Wednesday, June 15, 2011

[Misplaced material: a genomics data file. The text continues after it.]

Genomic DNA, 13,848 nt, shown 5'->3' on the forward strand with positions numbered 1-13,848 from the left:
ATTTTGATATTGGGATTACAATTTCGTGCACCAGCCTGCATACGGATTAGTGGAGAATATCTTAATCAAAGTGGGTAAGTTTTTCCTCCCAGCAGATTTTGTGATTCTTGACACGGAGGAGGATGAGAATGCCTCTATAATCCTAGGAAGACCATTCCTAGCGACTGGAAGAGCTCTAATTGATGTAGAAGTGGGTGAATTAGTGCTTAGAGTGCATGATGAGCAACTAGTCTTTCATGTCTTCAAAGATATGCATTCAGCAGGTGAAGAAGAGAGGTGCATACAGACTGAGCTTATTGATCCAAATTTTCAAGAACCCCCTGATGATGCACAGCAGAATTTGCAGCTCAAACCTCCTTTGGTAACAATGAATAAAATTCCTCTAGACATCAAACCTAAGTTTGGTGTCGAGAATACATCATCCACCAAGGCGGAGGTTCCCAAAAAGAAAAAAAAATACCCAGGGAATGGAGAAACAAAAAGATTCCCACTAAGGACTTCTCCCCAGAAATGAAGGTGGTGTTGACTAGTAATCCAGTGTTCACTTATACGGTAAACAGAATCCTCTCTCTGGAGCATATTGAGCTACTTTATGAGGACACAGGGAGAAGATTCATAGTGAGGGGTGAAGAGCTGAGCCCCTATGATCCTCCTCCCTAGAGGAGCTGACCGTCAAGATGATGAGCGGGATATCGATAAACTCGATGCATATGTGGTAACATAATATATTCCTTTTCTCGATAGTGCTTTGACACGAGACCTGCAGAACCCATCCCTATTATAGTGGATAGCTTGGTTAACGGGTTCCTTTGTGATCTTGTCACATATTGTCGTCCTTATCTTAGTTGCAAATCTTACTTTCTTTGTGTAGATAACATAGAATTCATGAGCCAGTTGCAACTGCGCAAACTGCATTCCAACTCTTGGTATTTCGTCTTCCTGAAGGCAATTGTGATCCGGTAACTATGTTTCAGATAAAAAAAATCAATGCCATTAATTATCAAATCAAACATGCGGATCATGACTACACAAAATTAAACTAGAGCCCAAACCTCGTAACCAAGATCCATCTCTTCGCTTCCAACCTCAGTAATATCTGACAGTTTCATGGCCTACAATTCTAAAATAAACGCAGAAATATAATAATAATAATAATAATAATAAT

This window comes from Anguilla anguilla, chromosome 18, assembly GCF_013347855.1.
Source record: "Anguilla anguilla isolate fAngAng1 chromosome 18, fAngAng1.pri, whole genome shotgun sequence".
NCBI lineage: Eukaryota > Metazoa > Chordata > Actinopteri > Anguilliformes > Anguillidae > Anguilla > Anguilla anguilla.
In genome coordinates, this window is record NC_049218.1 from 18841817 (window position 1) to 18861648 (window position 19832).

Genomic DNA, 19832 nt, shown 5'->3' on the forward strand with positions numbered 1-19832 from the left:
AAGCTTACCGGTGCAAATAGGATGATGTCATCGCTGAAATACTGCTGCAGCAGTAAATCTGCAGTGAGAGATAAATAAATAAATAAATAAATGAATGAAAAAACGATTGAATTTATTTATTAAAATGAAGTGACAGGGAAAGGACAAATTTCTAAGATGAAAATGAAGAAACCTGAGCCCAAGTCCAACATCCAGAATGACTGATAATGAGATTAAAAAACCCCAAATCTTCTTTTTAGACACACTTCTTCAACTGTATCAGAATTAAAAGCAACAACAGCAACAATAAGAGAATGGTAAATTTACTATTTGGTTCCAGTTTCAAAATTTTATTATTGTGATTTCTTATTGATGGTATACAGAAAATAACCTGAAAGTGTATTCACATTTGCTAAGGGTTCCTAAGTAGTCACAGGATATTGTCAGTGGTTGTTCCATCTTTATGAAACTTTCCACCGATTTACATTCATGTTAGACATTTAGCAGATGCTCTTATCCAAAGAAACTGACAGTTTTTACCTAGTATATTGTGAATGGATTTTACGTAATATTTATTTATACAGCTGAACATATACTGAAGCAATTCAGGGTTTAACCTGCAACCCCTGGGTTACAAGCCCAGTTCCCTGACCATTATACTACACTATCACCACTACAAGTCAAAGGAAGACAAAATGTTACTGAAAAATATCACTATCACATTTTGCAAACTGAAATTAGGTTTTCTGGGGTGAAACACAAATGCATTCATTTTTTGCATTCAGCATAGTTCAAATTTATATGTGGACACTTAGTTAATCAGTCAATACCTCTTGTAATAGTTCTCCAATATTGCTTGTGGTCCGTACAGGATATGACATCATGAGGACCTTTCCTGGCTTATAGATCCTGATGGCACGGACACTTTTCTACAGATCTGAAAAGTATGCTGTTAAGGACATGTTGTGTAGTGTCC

Have you experienced this problem: You supervise your employee’s work, but do not conduct her performance evaluations? This dynamic invites enormous and frequently conflicts that will prompt your employee to run to the next level supervisor for every one --the supervisor who conducts performance evaluations. Although most employees naturally accept delegated authority in supervision relationships, if you do not conduct your employee’s performance evaluation or have no role in its final outcome, your employee will not feel accountable to you. This dynamic contributes to conflicts. A troubled employee may take advantage of this situation, making it difficult to correct performance. Conflicts can increase if the manager at the next level (who does conduct performance evaluations) acts as an accessible arbitrator. This can cause the troubled employee to feel a safe harbor exists, reduce motivation for correcting performance, and reinforce the perception of non-accountability to the immediate supervisor. The interventions for this problem include reinforcing proper communication channels by requiring the employee to go through the supervisor first, making the immediate supervisor's contributions to the performance evaluation weigh heavily. Never ask your "assistant supervisor" to supervise an employee, but refuse to give this person evaluation authority in some small respect. A little is all it takes to completely change this destructive dynamic.